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Lost Souls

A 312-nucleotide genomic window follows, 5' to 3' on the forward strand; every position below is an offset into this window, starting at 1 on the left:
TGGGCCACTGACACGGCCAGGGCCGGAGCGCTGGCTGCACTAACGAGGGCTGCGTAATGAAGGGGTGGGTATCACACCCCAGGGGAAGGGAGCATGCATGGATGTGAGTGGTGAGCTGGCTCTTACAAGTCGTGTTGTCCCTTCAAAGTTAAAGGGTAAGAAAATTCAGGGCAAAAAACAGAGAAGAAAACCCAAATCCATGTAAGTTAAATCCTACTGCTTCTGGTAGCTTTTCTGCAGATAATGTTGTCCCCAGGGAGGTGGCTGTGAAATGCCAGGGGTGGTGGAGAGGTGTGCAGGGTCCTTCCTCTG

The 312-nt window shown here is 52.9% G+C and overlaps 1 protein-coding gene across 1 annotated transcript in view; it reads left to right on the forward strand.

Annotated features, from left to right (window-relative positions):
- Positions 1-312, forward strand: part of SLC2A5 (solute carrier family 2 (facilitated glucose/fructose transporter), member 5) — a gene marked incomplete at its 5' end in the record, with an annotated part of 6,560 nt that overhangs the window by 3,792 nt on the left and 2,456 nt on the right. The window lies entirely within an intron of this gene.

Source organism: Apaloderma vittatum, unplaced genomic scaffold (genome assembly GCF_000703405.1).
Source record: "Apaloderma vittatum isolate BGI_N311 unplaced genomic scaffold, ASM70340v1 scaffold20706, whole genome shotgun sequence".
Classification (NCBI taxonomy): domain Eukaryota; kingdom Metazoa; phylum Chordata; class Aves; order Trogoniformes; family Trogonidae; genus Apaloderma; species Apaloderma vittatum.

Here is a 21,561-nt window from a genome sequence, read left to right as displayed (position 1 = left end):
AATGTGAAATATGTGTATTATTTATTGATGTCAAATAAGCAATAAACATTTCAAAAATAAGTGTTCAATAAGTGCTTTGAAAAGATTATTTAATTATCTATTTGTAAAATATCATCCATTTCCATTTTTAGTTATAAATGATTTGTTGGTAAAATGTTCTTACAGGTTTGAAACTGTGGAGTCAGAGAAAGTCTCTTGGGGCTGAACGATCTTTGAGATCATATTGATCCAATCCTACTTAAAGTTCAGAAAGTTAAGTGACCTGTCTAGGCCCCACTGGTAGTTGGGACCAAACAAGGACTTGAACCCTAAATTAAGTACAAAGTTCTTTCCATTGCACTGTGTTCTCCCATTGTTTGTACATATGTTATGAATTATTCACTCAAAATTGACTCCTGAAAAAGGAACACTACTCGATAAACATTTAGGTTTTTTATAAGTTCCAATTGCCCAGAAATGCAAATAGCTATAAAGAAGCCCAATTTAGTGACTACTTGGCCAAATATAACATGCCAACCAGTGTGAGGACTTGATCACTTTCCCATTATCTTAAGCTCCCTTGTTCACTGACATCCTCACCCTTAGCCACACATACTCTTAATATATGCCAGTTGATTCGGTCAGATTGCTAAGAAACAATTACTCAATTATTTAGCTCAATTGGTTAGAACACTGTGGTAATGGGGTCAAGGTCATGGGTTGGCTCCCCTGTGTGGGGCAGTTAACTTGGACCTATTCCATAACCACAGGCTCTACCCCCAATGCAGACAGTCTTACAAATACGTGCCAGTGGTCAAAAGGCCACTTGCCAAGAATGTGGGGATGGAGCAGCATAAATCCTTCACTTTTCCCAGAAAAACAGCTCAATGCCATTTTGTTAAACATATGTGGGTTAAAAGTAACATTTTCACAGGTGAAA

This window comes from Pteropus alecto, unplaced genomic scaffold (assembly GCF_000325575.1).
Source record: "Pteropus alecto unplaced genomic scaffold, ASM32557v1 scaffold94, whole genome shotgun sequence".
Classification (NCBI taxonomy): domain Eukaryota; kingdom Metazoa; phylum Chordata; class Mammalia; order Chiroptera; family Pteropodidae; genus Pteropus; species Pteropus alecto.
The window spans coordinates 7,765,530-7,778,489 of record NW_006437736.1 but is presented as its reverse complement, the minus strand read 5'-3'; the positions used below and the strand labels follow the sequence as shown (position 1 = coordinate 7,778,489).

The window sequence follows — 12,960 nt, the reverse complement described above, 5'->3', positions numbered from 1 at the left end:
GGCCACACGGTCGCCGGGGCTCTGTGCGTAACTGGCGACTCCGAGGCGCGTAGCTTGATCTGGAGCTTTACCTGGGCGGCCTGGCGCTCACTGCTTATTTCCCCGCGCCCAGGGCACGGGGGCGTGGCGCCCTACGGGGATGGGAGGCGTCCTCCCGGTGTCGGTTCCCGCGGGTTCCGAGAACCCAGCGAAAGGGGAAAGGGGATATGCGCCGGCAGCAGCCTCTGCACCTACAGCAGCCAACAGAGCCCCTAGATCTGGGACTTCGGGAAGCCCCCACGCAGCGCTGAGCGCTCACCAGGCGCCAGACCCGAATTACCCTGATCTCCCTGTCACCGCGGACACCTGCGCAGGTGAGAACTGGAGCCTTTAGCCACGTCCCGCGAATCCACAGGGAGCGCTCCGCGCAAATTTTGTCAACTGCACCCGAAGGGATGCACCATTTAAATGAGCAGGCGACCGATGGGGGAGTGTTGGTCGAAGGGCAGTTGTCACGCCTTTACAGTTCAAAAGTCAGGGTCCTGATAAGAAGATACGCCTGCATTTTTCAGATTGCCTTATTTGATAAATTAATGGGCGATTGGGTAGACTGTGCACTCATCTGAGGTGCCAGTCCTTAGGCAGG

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Lost Souls, the latest in a long string of apocalyptic supernatural thrillers (Stigmata, End Of Days) concocted in a serious misjudgment of the millennial atmosphere, would have been one of the first were it not for a two-year delay in its release. The wait hasn't helped. The directorial debut of Spielberg cinematographer Janusz Kaminski, it benefits from a distinctive look, but little else. In fact, cinematically speaking, vacant films with distinctive looks (Snow Falling On Cedars, Payback, Get Carter) have proven far more substantial as millennial threats than otherworldly bugaboos. Tackling the ever-troubling—at least since 1973—subject of demonic possession, Lost Souls stars Winona Ryder as a former possessee who now works as the secular wing of a group of demon-busting clerics. Convinced that Satan will soon take human form, they discover his intended vessel in the form of unsuspecting true-crime author Ben Chaplin, whose loudly professed lack of belief in absolute evil takes some blows before the film's end. But it certainly takes a while to get there. Unrelentingly dour and paced like a drugged tree sloth, Lost Souls might play like an examination of the banality of evil if it didn't seem more like a demonstration of its dullness: An opening involving an exorcism that takes place almost entirely off screen at first appears a tease but sets the tone for most of what follows. A scene in which Ryder hallucinates a young girl jumping up and down while gleefully chanting, "Jesus is dead!" marks a turn for the absurd, but not a turn for the better. Though several moments reveal Kaminski as a director skilled at building tension, he never seems to know what to do with it, a problem plaguing Lost Souls up through a ridiculously anti-climactic finale involving that most diabolical of modern inventions, the digital clock.